Doing it that way lets you write your story without the risk of causing offence, which is what seems to be worrying you. It means quite a lot more work on your part, but it also gives you a bit of creative freedom which you don't have when use real life historical figures or empires in your story - you can change things to suit your story, and no-one will complain.
That's exactly what I'm doing, he's a made up emperor from a real historical time period, but managed to keep hidden because he's immortal and can shapeshift. Will they still complain about this? :(
 

WonderingSword5

Troubadour
Worry too much about this, you’ll never get the story written.

My opinion:

1. There will be someone to complain no matter what decision you make. If that bothers you too much, you’re in the wrong business.

2. You can make a villain of any ethnicity. If the villain is a stereotype or caricature of that ethnicity, people will likely be right to complain.

3. If you have multiple characters of that ethnicity and they’re all villains, people’s complaints will likely be even more justified.
There will be good and bad from all the ethnicities I have in my story. One of the biggest major villains is a white American, with plenty more. I have good and bad PoC's, I even have a good Chinese chatacter who teams up with the MC's son.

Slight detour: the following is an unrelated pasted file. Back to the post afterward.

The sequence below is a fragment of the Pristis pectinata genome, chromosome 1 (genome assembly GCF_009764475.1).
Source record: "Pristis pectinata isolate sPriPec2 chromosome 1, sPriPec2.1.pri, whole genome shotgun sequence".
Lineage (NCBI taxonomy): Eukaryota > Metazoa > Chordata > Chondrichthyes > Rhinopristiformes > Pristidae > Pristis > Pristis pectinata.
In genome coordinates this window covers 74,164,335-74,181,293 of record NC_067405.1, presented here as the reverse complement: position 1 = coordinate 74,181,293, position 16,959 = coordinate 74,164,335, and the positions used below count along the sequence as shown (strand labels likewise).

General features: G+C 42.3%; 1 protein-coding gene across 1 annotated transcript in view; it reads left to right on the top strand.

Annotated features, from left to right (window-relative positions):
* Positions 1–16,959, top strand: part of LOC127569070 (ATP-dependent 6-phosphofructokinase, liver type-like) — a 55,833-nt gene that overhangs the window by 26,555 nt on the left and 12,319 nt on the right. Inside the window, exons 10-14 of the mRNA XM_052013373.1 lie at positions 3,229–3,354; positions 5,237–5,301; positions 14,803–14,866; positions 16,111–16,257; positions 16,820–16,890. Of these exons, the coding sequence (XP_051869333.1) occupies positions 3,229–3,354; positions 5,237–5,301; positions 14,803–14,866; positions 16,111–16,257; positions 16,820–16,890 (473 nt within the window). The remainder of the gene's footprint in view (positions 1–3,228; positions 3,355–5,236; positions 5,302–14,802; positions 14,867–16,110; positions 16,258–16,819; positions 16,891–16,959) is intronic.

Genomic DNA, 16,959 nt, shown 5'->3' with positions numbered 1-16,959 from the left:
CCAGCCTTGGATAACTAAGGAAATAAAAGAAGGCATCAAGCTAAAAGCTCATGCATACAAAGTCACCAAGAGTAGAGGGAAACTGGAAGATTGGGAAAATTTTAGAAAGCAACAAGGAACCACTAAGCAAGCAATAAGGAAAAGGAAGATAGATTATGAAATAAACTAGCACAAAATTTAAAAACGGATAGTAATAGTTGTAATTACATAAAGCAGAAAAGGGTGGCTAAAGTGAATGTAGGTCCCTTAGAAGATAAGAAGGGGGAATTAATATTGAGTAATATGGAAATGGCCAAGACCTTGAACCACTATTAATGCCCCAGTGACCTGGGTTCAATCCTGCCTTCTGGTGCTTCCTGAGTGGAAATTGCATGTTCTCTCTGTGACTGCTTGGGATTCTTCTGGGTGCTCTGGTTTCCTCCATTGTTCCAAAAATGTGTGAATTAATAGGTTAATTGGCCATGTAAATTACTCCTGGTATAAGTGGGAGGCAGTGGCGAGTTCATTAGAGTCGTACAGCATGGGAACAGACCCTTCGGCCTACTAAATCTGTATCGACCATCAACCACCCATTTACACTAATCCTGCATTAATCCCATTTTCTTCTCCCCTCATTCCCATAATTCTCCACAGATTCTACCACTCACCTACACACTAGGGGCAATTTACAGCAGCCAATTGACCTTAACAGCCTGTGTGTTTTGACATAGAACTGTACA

skip.knox

toujours gai, archie
Moderator
>You mean make up an Asian country and fictional martial arts?
Yes.

>Won't that come off as more stereotypical and labeling, based on real cultures?
No. It has been done many, many times. Read Guy Kay Gavriel for examples of how to do this well.

I was struck by the statement about Yuyai and Qin being contemporaneous. That's the sort of thing an author should know if they're going to write about the period. I'm a medieval European historian, so I know almost nothing about Chinese history. It took me less than five minutes reseasrch to establish the time periods for both. Others have danced around this but I'm going to state it flat out: you gotta do your research. I'm talking hundreds of hours. You can write the story without doing that research, but you already have a sense that you're on some potentially difficult ground. Failing to do the research simply makes the ground more filled with pitfalls.